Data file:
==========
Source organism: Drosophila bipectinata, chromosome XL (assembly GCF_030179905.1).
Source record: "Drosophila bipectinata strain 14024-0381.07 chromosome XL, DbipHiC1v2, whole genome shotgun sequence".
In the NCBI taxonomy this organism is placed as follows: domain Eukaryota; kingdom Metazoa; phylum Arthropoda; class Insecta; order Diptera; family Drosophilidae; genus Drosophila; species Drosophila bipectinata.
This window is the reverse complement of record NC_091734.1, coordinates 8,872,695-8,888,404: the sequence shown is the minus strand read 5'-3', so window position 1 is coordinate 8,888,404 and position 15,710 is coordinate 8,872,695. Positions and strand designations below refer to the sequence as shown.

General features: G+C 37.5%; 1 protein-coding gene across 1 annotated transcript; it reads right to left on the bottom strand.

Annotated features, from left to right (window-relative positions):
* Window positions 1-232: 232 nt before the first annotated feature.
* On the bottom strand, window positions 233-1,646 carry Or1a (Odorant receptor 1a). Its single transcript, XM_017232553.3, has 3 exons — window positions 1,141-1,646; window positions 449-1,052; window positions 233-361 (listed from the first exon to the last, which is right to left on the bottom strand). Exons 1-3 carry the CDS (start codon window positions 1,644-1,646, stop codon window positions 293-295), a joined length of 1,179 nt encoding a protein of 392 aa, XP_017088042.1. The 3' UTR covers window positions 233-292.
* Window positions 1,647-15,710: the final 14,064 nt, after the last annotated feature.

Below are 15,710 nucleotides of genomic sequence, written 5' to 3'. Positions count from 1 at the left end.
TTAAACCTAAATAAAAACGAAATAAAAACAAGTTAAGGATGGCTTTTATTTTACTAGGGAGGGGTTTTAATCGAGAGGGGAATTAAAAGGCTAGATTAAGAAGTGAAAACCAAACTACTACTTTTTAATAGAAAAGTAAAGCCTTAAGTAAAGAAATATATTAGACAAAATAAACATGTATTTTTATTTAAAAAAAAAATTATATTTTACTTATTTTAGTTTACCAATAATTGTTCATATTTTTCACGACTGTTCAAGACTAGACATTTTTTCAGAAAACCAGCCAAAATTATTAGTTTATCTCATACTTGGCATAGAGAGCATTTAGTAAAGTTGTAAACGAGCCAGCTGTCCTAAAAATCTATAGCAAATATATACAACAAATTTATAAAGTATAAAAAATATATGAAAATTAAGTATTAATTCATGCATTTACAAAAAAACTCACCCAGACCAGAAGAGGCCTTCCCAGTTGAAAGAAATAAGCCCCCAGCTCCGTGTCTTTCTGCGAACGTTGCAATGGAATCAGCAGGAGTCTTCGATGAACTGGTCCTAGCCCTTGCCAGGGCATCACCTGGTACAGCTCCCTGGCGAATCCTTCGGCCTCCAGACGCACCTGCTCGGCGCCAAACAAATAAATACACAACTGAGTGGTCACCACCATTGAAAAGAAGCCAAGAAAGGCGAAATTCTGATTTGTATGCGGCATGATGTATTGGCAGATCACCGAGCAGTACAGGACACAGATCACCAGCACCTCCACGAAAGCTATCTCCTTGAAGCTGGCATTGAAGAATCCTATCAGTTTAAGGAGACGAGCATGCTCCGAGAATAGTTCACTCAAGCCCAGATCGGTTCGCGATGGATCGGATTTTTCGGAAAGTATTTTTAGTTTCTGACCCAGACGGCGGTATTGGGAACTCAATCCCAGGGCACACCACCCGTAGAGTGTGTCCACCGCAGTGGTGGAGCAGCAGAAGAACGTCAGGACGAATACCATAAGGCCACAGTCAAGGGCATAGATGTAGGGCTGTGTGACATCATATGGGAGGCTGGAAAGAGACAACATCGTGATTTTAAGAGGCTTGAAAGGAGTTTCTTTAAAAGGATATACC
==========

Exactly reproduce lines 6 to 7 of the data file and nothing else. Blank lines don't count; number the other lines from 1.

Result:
Annotated features, from left to right (window-relative positions):
* Window positions 1-232: 232 nt before the first annotated feature.